ezpresso ezpresso - 1 month ago 24
C++ Question

Initializing const member within class declaration in C++

In PHP and C# the constants can be initialized as they are declared:

class Calendar3
{
const int value1 = 12;
const double value2 = 0.001;
}


I have the following C++ declaration of a functor which is used with another class to compare two math vectors:

struct equal_vec
{
bool operator() (const Vector3D& a, const Vector3D& b) const
{
Vector3D dist = b - a;
return ( dist.length2() <= tolerance );
}

static const float tolerance = 0.001;
};


This code compiled without problems with g++. Now in C++0x mode (-std=c++0x) the g++ compiler outputs an error message:


error: ‘constexpr’ needed for in-class initialization of static data member ‘tolerance’ of non-integral type


I know I can define and initialize this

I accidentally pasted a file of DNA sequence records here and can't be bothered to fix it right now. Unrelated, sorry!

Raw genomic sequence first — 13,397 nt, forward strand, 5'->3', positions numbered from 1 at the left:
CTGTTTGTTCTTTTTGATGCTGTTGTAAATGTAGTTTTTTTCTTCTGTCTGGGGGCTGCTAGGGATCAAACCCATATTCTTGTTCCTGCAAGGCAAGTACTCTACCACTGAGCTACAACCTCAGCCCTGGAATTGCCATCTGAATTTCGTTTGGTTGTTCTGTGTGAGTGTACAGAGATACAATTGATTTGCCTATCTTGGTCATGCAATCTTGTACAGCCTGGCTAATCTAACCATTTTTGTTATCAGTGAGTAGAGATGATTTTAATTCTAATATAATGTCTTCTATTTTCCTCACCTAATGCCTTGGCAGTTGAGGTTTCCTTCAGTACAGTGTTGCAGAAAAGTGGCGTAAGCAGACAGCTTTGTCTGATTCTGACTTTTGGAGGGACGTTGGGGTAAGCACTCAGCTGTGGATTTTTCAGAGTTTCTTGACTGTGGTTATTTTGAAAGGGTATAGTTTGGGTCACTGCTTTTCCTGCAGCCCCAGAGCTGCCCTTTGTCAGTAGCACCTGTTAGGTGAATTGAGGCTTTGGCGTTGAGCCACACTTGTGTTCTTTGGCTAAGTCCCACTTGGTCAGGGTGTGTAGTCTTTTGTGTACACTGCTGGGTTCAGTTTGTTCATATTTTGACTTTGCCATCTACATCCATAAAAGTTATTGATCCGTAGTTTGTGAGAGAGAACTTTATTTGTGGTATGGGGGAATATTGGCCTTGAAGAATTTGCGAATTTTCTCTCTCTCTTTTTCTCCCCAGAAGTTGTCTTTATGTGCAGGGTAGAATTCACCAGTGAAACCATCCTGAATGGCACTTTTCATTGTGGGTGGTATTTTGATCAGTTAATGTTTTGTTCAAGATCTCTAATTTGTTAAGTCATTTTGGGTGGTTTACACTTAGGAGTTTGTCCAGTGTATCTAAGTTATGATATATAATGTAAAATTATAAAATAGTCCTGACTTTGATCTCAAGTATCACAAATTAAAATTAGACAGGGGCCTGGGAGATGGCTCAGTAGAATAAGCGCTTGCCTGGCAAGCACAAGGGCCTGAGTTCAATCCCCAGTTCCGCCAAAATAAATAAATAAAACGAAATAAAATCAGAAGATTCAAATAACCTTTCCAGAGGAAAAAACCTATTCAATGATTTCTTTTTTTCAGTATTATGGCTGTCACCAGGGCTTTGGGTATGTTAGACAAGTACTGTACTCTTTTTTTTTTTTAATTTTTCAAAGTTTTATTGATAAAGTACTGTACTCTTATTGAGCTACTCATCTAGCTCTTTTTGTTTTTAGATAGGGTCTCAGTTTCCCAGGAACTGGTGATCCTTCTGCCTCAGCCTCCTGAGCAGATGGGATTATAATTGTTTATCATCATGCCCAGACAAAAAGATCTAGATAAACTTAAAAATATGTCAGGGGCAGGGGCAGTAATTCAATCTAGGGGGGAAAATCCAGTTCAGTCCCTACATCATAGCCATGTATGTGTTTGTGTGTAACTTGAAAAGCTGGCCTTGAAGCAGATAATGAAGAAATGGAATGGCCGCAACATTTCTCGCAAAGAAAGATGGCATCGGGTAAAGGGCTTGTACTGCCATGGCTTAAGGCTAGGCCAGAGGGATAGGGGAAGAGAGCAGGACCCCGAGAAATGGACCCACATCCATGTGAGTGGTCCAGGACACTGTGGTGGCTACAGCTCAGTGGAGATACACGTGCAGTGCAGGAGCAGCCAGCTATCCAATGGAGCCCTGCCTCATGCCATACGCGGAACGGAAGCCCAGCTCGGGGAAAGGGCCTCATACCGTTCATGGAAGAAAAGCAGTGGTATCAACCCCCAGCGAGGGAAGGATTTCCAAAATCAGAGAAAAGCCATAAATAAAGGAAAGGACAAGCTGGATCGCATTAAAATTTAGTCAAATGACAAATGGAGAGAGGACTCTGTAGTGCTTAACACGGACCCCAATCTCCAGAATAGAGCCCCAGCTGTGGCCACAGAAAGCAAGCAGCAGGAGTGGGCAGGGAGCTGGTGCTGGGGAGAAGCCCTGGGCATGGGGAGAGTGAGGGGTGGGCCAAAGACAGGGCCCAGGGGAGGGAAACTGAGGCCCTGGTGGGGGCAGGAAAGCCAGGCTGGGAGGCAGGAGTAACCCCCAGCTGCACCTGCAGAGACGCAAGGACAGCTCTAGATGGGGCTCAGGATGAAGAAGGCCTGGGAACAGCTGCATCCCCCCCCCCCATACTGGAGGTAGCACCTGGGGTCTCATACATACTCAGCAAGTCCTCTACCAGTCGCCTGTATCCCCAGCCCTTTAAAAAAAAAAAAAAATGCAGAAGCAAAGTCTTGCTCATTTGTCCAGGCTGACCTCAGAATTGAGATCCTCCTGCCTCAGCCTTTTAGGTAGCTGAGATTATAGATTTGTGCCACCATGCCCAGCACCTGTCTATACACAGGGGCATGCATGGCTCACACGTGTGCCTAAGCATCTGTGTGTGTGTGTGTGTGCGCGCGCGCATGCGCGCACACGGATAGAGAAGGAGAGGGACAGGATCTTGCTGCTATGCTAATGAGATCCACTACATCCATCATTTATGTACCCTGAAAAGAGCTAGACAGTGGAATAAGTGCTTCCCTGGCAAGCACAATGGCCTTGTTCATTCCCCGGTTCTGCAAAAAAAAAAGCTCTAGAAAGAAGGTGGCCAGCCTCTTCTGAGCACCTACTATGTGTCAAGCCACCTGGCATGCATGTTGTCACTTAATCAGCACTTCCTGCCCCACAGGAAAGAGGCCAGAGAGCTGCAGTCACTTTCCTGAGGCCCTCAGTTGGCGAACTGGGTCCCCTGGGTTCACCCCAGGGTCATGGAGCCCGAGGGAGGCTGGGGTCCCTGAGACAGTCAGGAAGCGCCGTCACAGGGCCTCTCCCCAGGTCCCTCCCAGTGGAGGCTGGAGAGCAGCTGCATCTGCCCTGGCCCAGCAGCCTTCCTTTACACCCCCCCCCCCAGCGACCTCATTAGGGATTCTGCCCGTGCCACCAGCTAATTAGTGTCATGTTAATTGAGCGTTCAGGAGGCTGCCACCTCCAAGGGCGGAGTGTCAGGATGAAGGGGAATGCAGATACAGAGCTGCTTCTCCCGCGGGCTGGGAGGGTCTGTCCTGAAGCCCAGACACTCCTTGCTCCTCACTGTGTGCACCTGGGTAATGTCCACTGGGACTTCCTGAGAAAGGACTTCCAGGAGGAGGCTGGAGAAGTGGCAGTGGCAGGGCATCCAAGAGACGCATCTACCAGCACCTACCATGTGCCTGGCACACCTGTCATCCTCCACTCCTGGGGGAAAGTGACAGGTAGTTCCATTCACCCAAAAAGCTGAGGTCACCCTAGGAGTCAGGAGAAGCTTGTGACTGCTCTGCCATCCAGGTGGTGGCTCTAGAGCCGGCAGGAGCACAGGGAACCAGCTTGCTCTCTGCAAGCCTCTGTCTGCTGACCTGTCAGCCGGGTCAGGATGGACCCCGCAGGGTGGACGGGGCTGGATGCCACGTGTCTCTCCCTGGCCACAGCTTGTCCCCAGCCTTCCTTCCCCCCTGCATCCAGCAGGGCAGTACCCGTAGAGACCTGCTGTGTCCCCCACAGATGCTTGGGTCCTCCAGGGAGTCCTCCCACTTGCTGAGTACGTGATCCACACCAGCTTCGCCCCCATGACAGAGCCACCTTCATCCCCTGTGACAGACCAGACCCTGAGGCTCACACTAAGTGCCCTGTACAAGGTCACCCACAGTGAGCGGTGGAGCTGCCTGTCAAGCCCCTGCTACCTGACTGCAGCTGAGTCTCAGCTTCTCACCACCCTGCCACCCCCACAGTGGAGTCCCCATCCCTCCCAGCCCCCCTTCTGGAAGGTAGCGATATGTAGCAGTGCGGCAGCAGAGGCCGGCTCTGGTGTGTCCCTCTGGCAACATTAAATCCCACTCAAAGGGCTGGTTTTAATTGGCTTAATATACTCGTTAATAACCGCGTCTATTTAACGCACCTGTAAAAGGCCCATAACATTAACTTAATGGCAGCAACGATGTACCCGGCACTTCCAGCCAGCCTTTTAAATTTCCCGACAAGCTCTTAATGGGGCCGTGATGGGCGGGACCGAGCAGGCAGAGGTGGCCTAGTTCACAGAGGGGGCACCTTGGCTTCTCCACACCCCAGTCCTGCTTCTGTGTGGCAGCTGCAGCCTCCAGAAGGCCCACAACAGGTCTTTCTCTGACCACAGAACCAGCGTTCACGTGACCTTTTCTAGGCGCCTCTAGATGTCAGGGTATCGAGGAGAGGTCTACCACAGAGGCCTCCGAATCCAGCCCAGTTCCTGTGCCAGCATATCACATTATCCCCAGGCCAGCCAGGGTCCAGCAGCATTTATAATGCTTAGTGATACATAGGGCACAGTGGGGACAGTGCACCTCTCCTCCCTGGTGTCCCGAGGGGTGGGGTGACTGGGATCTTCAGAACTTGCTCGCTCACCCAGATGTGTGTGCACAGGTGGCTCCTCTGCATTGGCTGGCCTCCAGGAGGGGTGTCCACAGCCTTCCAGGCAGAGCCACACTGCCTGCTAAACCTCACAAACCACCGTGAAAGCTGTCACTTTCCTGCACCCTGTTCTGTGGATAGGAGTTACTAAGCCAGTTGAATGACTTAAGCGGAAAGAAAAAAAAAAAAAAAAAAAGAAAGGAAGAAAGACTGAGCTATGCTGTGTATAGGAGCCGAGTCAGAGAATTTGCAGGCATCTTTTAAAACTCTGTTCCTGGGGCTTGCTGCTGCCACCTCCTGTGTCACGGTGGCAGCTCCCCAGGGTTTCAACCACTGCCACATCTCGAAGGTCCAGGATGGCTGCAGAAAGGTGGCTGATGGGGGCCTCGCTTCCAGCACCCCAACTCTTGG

static const
member outside of the class definition. Also, a non-static constant data member can be initialized in the initializer list of a constructor.

But is there any way to initialize a constant within class declaration just like it is possible in PHP or C#?

Update



I used
static
keyword just because it was possible to initialize such constants within the class declaration in g++. I just need a way to initialize a constant in a class declaration no matter if it declared as
static
or not.

Answer

In C++11, non-static data members, static constexpr data members, and static const data members of integral or enumeration type may be initialized in the class declaration. e.g.

struct X {
    int i=5;
    const float f=3.12f;
    static const int j=42;
    static constexpr float g=9.5f;
};

In this case, the i member of all instances of class X is initialized to 5 by the compiler-generated constructor, and the f member is initialized to 3.12. The static const data member j is initialized to 42, and the static constexpr data member g is initialized to 9.5.

Since float and double are not of integral or enumeration type, such members must either be constexpr, or non-static in order for the initializer in the class definition to be permitted.

Prior to C++11, only static const data members of integral or enumeration type could have initializers in the class definition.